This is my first experience with Marion Davies and now I am eager to see more.  I am used to silent comedies being more physically based, but this is one of the most witty comedies that I have seen for a long time.  Davies makes some fantastic facial expressions that not only make you laugh just because they are funny, but also because there are subtle ribs at other stars of the silent eras.  If you are an avid silent film fan or historian of the silent era there are easter eggs galore for you to find.  But more than that, I was surprised to see what a fabulous actress Marion Davies is as a whole.  She not only is a skilled and witty comedienne, capable of physical comedy as well as verbal gags, but she is also able to convey emotions with an honesty and realism that was amazing to watch.  The fact that she stood up to the man she loved and did what she wanted to make her career what she desired it to be only makes her more fantastic.

William Haines was a big surprise to me.  I wasn’t sure what to think of him at first, as he started with his Sennet-esque impression.  He was funny to be sure but Marion was funnier, at least to me.  But when the quiet moments came, the loving moments between Billy and Peggy, the moments when real emotion was needed, William Haines truly shined.  Billy looks at Peggy with true adoration and genuine affection which William Haines does to perfection.  His over the top comedy and his brash attitude at the beginning melt away to reveal this kind and thoughtful man underneath.  It is because of his emotional honesty combined with Marion Davies’ that SHOW PEOPLE has impact where is does instead of being “just a comedy”.

SHOW PEOPLE is a great look at the Hollywood of the silent era.  Not only is the story a tribute to the history of the industry, but there are silent stars a-plenty to spot in this film.  Some of those making cameos are Douglas Fairbanks, William S. Hart, Charlie Chaplin, Marion Davies (no, that is not a typo), John Gilbert, Elinor Glyn, Louella Parsons, and Norma Talmadge.  And that isn’t even all of them!  If you know everything or nothing about the silent film industry you can enjoy SHOW PEOPLE.  And you never know, you might just learn something too.  I know I did!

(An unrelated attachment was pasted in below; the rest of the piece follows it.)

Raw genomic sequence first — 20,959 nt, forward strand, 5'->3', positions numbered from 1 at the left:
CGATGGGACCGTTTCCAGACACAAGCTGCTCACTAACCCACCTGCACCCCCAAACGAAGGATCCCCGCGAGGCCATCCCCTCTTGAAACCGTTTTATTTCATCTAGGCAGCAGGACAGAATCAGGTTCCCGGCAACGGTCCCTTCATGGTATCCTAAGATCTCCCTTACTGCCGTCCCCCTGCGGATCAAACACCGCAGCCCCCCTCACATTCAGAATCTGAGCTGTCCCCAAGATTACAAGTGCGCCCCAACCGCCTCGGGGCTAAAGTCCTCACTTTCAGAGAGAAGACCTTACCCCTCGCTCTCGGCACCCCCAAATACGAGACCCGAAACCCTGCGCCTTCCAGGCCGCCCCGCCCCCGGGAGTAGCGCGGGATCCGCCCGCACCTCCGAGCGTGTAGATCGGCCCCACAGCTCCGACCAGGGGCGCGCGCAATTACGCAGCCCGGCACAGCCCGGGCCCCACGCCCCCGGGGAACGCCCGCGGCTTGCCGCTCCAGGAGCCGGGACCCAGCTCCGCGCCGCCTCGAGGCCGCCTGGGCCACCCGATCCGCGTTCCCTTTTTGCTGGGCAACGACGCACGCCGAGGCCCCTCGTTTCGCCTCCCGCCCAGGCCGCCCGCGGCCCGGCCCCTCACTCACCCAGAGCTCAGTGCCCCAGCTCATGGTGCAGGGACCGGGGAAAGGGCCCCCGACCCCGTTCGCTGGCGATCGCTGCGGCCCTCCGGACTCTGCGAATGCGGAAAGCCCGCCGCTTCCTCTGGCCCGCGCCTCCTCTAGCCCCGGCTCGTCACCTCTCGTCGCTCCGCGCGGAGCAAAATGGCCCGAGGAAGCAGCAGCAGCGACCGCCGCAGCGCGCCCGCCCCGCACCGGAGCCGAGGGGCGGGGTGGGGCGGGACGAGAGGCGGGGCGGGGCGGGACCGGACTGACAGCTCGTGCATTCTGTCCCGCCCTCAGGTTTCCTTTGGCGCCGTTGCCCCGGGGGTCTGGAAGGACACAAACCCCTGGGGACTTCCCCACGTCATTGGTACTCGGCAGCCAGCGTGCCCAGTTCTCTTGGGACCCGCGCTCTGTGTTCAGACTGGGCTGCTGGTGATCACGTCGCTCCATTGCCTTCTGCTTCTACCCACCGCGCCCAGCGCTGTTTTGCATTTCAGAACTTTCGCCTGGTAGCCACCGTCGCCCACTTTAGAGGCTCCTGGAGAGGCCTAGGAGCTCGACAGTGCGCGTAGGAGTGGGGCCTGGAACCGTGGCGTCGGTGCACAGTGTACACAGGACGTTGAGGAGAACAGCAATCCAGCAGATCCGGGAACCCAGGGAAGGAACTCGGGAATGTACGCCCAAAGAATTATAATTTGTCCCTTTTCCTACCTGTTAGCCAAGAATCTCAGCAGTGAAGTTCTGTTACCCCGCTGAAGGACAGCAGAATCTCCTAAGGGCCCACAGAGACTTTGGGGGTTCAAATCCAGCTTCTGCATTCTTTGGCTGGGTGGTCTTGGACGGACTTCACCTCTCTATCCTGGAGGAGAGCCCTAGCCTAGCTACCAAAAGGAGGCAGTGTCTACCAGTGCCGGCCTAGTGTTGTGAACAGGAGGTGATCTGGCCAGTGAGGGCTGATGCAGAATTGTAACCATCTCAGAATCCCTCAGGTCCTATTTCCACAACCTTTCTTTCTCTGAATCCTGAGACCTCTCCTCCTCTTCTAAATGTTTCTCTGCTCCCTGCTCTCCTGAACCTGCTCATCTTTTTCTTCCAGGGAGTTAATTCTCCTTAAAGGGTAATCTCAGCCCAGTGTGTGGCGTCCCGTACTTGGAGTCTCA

Both Marion Davies and William Haines recently had episodes dedicated to them on the You Must Remember This podcast.  Marion’s episode is here and William’s is here.  Highly recommended listening to anyone who wants to know more about these talented performers.

Twelve Classics for 2016: THE LADY EVE (1941)

To start of my year of Twelve Classics, I decided to begin with a little Preston Sturges.  Because come one, what is better than Preston Sturges when you are feeling a bit down and stressed after the holidays?  Answer…nothing.

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Deep in the South American jungle the heir to the Pike’s Pale Ale empire, one Charles Poncefort Pike (Henry Fonda), is getting ready to set sail back to America with his valet/bodyguard/banker Muggsy and his new pet snake.  Charles, it seems, is a bit of a snake fanatic.  This fact does not deter any of the young ladies about the cruise ship he boards, in fact most of them are doing pretty much anything in their power to get his attention.  One woman who is trying not to catch Charles’ eye, at least not yet, is Jean Harrington (Barbara Stanwyck).  Jean and her father “Colonel” Harrington (Charles Coburn) are con-artists and cardsharps, and they have just found their next meal ticket in one Charles Poncefort Pike.

Jean takes her time observing Charles and the shameless flirting of the other women onboard before she finally makes her move.  Specifically, she trips him.  Then she blames him for breaking her shoe.  Charles is extremely sorry as one might imagine and Jean suggests that he make it up to her by escorting her up to her cabin to pick out a new pair of shoes.  Upstairs, Charles is unprepared for the advances of Jean and is soon putty in her hands.  Returning to the dining room, Charles and Jean join the Colonel in a friendly game of cards.  Despite Muggsy’s watchful eye, Charles has no suspicion that Jean and her father are anything but wonderful people.  In fact he wins $600!  The evening ends with Charles and Jean promising to see each other the next day, and he and the Colonel promising to play cards again soon.

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Over the course of the next several days Jean and Charles spend a great deal of time together.  Naturally, Charles falls in love with Jean but something strange begins to happen as well.  Jean falls in love with Charles.  More than that she tells her father that she has decided that she is going to marry Charles, legitimately with no cons or tricks, and that she will eventually tell him the truth about her past.  While she and Charles are onboard she promises not to reveal anything out of respect to her father but she does warn him not to try any tricks or cons on Charles.  Her father promises but privately decides to continue to con as planned.